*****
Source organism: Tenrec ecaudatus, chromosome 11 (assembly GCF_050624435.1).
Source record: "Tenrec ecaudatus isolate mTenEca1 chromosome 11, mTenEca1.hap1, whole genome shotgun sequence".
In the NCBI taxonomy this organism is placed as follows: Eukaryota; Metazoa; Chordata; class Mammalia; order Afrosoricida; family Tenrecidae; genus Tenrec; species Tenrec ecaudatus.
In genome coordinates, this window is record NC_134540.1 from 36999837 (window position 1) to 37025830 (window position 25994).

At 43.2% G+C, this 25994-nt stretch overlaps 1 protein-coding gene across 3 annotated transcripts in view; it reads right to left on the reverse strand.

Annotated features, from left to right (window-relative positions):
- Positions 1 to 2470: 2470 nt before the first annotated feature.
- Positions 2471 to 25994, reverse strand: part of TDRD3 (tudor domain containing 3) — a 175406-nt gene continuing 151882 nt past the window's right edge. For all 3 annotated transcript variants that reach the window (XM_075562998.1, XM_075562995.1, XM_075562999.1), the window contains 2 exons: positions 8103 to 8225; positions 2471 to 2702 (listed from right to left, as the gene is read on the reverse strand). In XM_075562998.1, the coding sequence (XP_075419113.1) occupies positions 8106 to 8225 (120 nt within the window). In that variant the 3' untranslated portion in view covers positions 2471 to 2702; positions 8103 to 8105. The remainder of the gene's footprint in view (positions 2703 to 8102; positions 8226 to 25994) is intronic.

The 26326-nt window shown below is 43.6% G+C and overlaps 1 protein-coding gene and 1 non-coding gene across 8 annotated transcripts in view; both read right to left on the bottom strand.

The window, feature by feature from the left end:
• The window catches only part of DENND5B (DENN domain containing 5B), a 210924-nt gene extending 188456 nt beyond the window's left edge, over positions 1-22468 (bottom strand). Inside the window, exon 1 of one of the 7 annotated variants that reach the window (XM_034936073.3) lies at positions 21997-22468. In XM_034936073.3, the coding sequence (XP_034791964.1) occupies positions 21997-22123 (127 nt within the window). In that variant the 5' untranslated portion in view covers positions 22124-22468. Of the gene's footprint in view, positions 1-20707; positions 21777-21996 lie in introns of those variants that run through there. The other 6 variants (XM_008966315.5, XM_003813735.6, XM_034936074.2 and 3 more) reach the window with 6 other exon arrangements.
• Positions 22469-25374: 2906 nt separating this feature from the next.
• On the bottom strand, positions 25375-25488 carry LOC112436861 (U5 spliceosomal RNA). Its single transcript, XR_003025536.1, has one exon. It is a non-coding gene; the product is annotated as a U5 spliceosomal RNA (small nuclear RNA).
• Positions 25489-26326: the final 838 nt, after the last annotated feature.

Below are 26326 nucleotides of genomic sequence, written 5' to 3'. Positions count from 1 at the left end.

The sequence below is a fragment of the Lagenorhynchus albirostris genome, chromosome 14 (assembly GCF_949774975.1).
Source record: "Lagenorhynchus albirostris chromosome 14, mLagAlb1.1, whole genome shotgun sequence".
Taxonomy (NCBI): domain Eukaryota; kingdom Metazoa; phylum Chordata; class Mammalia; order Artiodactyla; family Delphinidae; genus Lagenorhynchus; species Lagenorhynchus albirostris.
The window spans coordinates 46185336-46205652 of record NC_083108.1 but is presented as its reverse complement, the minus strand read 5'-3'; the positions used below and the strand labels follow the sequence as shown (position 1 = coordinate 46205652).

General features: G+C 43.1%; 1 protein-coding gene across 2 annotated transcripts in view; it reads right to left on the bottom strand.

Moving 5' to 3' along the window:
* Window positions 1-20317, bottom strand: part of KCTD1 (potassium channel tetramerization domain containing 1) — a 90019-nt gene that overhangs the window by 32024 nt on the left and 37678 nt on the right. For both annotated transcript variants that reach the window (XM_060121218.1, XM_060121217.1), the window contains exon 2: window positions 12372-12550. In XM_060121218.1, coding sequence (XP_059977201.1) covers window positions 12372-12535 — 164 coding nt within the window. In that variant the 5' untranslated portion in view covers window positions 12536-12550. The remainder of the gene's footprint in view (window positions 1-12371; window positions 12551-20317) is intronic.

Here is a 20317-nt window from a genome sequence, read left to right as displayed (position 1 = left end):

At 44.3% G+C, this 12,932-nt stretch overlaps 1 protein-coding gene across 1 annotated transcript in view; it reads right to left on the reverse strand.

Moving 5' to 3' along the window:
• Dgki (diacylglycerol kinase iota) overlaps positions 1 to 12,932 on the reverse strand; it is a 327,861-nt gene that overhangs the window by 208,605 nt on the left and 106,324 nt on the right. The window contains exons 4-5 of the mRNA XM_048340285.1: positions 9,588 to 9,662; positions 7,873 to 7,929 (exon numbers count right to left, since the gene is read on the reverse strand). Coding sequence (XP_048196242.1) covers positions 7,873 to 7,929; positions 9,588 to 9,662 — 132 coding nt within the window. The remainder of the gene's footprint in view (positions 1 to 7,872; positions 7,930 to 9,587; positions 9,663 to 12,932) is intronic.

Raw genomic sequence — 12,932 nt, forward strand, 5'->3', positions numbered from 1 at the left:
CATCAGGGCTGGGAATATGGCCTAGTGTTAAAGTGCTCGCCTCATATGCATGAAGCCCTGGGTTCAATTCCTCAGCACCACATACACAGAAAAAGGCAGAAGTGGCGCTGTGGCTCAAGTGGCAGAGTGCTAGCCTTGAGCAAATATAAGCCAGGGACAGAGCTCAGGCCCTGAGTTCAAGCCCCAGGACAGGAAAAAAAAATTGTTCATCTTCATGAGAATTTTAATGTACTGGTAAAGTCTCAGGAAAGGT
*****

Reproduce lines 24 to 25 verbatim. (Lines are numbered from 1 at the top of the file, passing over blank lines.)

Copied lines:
At 44.3% G+C, this 12,932-nt stretch overlaps 1 protein-coding gene across 1 annotated transcript in view; it reads right to left on the reverse strand.

Moving 5' to 3' along the window: